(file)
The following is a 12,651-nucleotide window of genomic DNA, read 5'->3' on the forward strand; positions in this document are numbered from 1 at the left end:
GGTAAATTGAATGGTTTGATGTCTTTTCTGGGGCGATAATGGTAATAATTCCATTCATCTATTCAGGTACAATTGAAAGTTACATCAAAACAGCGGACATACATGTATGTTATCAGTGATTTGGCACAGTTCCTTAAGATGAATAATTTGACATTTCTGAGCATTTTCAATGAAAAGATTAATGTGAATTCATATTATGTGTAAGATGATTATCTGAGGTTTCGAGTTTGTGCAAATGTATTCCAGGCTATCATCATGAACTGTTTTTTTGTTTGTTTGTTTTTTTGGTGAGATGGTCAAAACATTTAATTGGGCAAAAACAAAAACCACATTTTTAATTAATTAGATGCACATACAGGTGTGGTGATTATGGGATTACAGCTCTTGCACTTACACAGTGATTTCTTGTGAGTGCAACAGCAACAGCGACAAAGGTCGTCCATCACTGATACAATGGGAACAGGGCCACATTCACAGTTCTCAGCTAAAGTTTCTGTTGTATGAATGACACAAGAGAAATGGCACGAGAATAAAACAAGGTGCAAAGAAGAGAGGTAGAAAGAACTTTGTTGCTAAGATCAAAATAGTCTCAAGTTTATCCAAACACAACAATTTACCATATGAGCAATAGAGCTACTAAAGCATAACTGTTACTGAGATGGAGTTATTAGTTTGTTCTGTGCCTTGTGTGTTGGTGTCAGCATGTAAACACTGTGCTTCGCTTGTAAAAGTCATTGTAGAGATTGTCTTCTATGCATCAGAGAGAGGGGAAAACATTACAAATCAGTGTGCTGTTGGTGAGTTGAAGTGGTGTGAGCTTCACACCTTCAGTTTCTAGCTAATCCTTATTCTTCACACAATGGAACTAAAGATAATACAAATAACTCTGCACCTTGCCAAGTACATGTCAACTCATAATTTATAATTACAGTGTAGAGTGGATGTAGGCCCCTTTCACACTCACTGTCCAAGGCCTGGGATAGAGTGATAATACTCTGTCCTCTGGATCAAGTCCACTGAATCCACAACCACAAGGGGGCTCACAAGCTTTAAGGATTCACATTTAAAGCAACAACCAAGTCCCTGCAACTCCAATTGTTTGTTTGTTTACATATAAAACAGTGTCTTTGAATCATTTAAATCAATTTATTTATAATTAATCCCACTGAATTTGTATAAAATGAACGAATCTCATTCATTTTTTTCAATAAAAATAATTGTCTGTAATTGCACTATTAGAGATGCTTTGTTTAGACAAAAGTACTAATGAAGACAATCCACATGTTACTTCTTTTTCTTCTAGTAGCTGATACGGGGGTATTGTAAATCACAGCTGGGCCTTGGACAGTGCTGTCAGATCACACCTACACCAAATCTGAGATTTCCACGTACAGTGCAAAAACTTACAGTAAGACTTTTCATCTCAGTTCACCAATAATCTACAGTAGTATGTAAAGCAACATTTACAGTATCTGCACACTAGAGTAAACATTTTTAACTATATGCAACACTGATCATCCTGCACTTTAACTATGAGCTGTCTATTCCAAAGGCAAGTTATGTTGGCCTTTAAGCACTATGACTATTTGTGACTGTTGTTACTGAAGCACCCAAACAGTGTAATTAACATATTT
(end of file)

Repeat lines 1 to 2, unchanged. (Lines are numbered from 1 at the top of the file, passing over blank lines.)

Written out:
The following is a 12,651-nucleotide window of genomic DNA, read 5'->3' on the forward strand; positions in this document are numbered from 1 at the left end:
GGTAAATTGAATGGTTTGATGTCTTTTCTGGGGCGATAATGGTAATAATTCCATTCATCTATTCAGGTACAATTGAAAGTTACATCAAAACAGCGGACATACATGTATGTTATCAGTGATTTGGCACAGTTCCTTAAGATGAATAATTTGACATTTCTGAGCATTTTCAATGAAAAGATTAATGTGAATTCATATTATGTGTAAGATGATTATCTGAGGTTTCGAGTTTGTGCAAATGTATTCCAGGCTATCATCATGAACTGTTTTTTTGTTTGTTTGTTTTTTTGGTGAGATGGTCAAAACATTTAATTGGGCAAAAACAAAAACCACATTTTTAATTAATTAGATGCACATACAGGTGTGGTGATTATGGGATTACAGCTCTTGCACTTACACAGTGATTTCTTGTGAGTGCAACAGCAACAGCGACAAAGGTCGTCCATCACTGATACAATGGGAACAGGGCCACATTCACAGTTCTCAGCTAAAGTTTCTGTTGTATGAATGACACAAGAGAAATGGCACGAGAATAAAACAAGGTGCAAAGAAGAGAGGTAGAAAGAACTTTGTTGCTAAGATCAAAATAGTCTCAAGTTTATCCAAACACAACAATTTACCATATGAGCAATAGAGCTACTAAAGCATAACTGTTACTGAGATGGAGTTATTAGTTTGTTCTGTGCCTTGTGTGTTGGTGTCAGCATGTAAACACTGTGCTTCGCTTGTAAAAGTCATTGTAGAGATTGTCTTCTATGCATCAGAGAGAGGGGAAAACATTACAAATCAGTGTGCTGTTGGTGAGTTGAAGTGGTGTGAGCTTCACACCTTCAGTTTCTAGCTAATCCTTATTCTTCACACAATGGAACTAAAGATAATACAAATAACTCTGCACCTTGCCAAGTACATGTCAACTCATAATTTATAATTACAGTGTAGAGTGGATGTAGGCCCCTTTCACACTCACTGTCCAAGGCCTGGGATAGAGTGATAATACTCTGTCCTCTGGATCAAGTCCACTGAATCCACAACCACAAGGGGGCTCACAAGCTTTAAGGATTCACATTTAAAGCAACAACCAAGTCCCTGCAACTCCAATTGTTTGTTTGTTTACATATAAAACAGTGTCTTTGAATCATTTAAATCAATTTATTTATAATTAATCCCACTGAATTTGTATAAAATGAACGAATCTCATTCATTTTTTTCAATAAAAATAATTGTCTGTAATTGCACTATTAGAGATGCTTTGTTTAGACAAAAGTACTAATGAAGACAATCCACATGTTACTTCTTTTTCTTCTAGTAGCTGATACGGGGGTATTGTAAATCACAGCTGGGCCTTGGACAGTGCTGTCAGATCACACCTACACCAAATCTGAGATTTCCACGTACAGTGCAAAAACTTACAGTAAGACTTTTCATCTCAGTTCACCAATAATCTACAGTAGTATGTAAAGCAACATTTACAGTATCTGCACACTAGAGTAAACATTTTTAACTATATGCAACACTGATCATCCTGCACTTTAACTATGAGCTGTCTATTCCAAAGGCAAGTTATGTTGGCCTTTAAGCACTATGACTATTTGTGACTGTTGTTACTGAAGCACCCAAACAGTGTAATTAACATATTT